Harrison Park on Schedule for Summer Construction
By Matthew Williams
Harrison West will have a sparkling new gem by spring of next year. Having overcome numerous delays and hurdles, Harrison Park appears finally to be on horizon. Pending final approval by City Council and completion of the bid process, construction is scheduled to begin in July.
If all goes as planned, Harrison West residents will soon see heavy equipment grading the site, installing underground utilities and pouring sidewalks and foundations for the gazebo, sculptures and playground—three of the main features of the park. Once this underground work is complete, the next phase of the Olentangy River Trail will be extended through the park and the playground will be installed. Lighting, tables, benches, waste receptacles and bike racks will follow during the summer along with the gazebo and the first two sculptures selected for Harrison Park. Grass, flowers, trees and shrubs will arrive in time for the fall planting season. By next spring, the lawn should be healthy enough for activity.
Fabrication of the gazebo will begin as soon as City Council signs off and should be complete in approximately three months. Rob Harris, Harrison West Society President and architect of Harrison Park, comments that “the Harrison Park gazebo will be a symbol of public gathering drawing visitors into the park. It is sited directly in line with West First Avenue and will sit on the foundation of the circular water tower that was once part of the factory that was razed in 2004. The gazebo will offer visitors to the neighborhood a view of the park and the banks of the Olentangy River. I designed the gazebo in a classic Tuscan form that recalls the Italianate period of architecture, which is integral to the design of many of the surrounding historic structures.”
In February 2009, Short North residents and business owners selected the first two of five sculptures planned for the park. Through a partnership with the Columbus College of Art and Design, student artists submitted proposals that were presented to the neighborhood. Mallory McClellan and Amanda C. Vandenberg were each awarded $3,000 in prize money for their winning designs. McClellan’s sculpture, Sycamore, replicates the stump of an ancient sycamore tree in stainless steel and echoes the sycamore trees found throughout Harrison West. Vandenberg’s Riparian is a free-form sculpture in powder-coated aluminum that epitomizes the successful marriage of built and natural environments. Fabrication of the sculptures will begin shortly, and the completed works will be installed during the summer. The Harrison West Parks Committee will be inviting another round of submissions from CCAD students this fall to commission the remaining three sculptures, which will be installed next summer.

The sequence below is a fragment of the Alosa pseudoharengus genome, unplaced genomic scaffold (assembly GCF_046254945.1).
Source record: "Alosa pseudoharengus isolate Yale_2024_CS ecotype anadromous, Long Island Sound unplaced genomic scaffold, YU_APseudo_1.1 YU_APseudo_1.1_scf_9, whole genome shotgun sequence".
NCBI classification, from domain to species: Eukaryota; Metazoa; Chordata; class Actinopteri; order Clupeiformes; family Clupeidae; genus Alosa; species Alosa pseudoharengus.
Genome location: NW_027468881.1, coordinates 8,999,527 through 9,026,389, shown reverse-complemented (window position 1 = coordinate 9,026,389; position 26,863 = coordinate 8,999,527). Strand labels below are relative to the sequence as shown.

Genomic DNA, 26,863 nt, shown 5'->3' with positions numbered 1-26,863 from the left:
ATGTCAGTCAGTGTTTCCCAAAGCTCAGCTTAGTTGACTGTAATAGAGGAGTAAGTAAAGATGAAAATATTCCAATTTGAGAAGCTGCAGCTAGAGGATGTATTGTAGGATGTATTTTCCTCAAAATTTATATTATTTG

“The Harrison West Reach Plan called for more park land and green space along the Olentangy River, and the Wagenbrenner condo development on the site of the defunct A.C. Humko plant offered us a chance to realize this dream,”
said Bob Mangia, Harrison West Parks and Green Space Committee Chair.
“The Harrison Park condo development presented an opportunity to have a large neighborhood park on the east side of the Olentangy. Our first committee meeting was held in November 2002, and all along we have worked side by side with the developer and the city, keeping in mind the needs of our changing neighborhood. One of our goals was to give the neighborhood and the city a park that would stand up to time. Connecting the park to the Olentengy Trail will truly make this a city park. I am excited that we are going out to bid in May and intend to start construction in the months following. Look for a fall planting and celebration in our newest city park.”
A generous playground will be another major draw for children and parents in the Short North neighborhoods. The playground features distinct areas for two to five-year-olds and for five- to twelve-year-olds. Elizabeth Cook, the Harrison Park Society Parks and Green Space Committee member who is heading up the development of the playground is excited to see Harrison Park and its child-friendly facilities nearing construction:
“A playground helps to center a park. It provides a point of interest, something to do, a place to go,” she said. “The playground brings families together—parents enjoy the beautiful park while their children are playing. We designed the playground to span the “childlife.” We envisioned toddlers developing fine and gross motor skills as well as social skills in their own safe zone, graduating to the bucket swings, then as older children (“children” of all ages), swinging on the belt swings. The playground in Harrison Park will help children and families in our community to create a lifetime of memories.”
Benches and tables located nearby will provide a place for parents to comfortably oversee play and to socialize.
Keep an eye on the property between Harrison Park Place and the Olentangy River. You should note some big changes by mid summer.